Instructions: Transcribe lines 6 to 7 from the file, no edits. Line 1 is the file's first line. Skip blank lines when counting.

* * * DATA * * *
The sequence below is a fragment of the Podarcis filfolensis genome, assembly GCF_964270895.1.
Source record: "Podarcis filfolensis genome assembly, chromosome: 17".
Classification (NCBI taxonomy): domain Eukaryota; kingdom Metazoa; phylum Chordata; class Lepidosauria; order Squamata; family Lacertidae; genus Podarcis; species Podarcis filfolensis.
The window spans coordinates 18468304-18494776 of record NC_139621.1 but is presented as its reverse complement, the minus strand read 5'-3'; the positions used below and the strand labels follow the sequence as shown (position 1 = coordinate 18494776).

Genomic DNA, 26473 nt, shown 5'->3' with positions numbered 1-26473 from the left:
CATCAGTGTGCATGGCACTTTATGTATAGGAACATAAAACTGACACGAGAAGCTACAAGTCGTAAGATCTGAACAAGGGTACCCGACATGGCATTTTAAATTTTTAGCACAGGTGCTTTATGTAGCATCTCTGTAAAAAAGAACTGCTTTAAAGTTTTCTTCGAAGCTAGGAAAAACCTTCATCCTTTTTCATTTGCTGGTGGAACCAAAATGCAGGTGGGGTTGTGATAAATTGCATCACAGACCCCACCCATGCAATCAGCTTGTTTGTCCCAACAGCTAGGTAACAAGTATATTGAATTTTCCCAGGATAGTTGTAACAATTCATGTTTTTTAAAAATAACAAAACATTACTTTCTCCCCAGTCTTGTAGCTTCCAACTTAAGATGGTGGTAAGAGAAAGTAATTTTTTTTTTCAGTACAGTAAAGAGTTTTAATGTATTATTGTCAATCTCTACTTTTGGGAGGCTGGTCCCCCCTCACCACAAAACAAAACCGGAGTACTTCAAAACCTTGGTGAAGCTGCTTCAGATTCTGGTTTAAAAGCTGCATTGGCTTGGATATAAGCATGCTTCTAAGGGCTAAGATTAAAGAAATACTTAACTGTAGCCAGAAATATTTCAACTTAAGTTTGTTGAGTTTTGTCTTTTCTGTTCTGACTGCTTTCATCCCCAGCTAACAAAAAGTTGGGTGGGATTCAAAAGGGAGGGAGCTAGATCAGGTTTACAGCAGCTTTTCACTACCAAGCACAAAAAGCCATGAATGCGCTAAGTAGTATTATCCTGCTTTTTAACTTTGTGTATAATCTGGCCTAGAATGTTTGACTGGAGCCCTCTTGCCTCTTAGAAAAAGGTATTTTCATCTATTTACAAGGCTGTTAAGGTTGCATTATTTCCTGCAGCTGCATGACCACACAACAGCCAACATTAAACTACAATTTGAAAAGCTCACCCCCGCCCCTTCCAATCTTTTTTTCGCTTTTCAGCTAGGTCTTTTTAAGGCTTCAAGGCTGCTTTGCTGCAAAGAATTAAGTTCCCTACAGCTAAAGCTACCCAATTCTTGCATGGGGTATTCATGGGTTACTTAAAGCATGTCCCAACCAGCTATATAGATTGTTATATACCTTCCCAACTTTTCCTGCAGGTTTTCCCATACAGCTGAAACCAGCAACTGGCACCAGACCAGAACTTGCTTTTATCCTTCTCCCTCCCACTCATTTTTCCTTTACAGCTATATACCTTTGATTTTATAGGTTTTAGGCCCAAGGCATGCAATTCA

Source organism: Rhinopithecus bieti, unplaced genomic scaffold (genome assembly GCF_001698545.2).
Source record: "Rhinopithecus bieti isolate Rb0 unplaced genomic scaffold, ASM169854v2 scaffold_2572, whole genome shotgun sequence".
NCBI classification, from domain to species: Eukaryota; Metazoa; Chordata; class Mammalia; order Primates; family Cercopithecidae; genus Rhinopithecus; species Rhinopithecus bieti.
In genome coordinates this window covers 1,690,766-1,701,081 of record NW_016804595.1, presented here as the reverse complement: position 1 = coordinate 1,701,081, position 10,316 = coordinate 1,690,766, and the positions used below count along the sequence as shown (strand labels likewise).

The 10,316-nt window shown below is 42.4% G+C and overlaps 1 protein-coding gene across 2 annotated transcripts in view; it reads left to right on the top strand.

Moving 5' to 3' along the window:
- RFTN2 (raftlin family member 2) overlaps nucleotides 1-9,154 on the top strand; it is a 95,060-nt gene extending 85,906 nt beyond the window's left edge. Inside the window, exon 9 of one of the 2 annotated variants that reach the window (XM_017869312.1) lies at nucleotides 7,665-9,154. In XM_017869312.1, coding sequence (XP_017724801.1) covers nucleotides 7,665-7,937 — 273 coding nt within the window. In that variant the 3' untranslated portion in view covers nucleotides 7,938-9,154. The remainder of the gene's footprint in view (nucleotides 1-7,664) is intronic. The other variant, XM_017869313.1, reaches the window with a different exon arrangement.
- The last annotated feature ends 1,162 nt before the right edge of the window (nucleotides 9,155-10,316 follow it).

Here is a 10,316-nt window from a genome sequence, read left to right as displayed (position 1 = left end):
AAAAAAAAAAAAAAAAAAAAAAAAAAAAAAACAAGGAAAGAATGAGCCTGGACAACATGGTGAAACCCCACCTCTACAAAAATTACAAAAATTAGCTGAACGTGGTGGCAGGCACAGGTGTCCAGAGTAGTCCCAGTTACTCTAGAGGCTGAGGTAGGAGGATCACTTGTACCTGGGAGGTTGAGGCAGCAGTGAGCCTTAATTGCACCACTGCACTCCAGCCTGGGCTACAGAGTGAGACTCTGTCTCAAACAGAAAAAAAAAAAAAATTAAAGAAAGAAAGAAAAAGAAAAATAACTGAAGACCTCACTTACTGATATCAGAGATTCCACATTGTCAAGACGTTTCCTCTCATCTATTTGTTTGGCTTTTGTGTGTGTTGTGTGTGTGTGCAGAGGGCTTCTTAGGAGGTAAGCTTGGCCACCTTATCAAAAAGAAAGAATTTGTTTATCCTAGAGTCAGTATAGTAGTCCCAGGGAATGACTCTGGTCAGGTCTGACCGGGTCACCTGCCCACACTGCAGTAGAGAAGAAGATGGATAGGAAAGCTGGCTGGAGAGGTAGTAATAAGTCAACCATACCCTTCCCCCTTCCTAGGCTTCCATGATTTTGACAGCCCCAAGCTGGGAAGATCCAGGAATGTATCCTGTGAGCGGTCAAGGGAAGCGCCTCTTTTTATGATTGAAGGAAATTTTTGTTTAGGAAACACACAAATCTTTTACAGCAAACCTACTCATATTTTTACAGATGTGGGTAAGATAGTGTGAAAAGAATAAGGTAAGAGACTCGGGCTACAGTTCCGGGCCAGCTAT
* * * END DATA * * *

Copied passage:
CATCAGTGTGCATGGCACTTTATGTATAGGAACATAAAACTGACACGAGAAGCTACAAGTCGTAAGATCTGAACAAGGGTACCCGACATGGCATTTTAAATTTTTAGCACAGGTGCTTTATGTAGCATCTCTGTAAAAAAGAACTGCTTTAAAGTTTTCTTCGAAGCTAGGAAAAACCTTCATCCTTTTTCATTTGCTGGTGGAACCAAAATGCAGGTGGGGTTGTGATAAATTGCATCACAGACCCCACCCATGCAATCAGCTTGTTTGTCCCAACAGCTAGGTAACAAGTATATTGAATTTTCCCAGGATAGTTGTAACAATTCATGTTTTTTAAAAATAACAAAACATTACTTTCTCCCCAGTCTTGTAGCTTCCAACTTAAGATGGTGGTAAGAGAAAGTAATTTTTTTTTTCAGTACAGTAAAGAGTTTTAATGTATTATTGTCAATCTCTACTTTTGGGAGGCTGGTCCCCCCTCACCACAAAACAAAACCGGAGTACTTCAAAACCTTGGTGAAGCTGCTTCAGATTCTGGTTTAAAAGCTGCATTGGCTTGGATATAAGCATGCTTCTAAGGGCTAAGATTAAAGAAATACTTAACTGTAGCCAGAAATATTTCAACTTAAGTTTGTTGAGTTTTGTCTTTTCTGTTCTGACTGCTTTCATCCCCAGCTAACAAAAAGTTGGGTGGGATTCAAAAGGGAGGGAGCTAGATCAGGTTTACAGCAGCTTTTCACTACCAAGCACAAAAAGCCATGAATGCGCTAAGTAGTATTATCCTGCTTTTTAACTTTGTGTATAATCTGGCCTAGAATGTTTGACTGGAGCCCTCTTGCCTCTTAGAAAAAGGTATTTTCATCTATTTACAAGGCTGTTAAGGTTGCATTATTTCCTGCAGCTGCATGACCACACAACAGCCAACATTAAACTACAATTTGAAAAGCTCACCCCCGCCCCTTCCAATCTTTTTTTCGCTTTTCAGCTAGGTCTTTTTAAGGCTTCAAGGCTGCTTTGCTGCAAAGAATTAAGTTCCCTACAGCTAAAGCTACCCAATTCTTGCATGGGGTATTCATGGGTTACTTAAAGCATGTCCCAACCAGCTATATAGATTGTTATATACCTTCCCAACTTTTCCTGCAGGTTTTCCCATACAGCTGAAACCAGCAACTGGCACCAGACCAGAACTTGCTTTTATCCTTCTCCCTCCCACTCATTTTTCCTTTACAGCTATATACCTTTGATTTTATAGGTTTTAGGCCCAAGGCATGCAATTCA

Source organism: Rhinopithecus bieti, unplaced genomic scaffold (genome assembly GCF_001698545.2).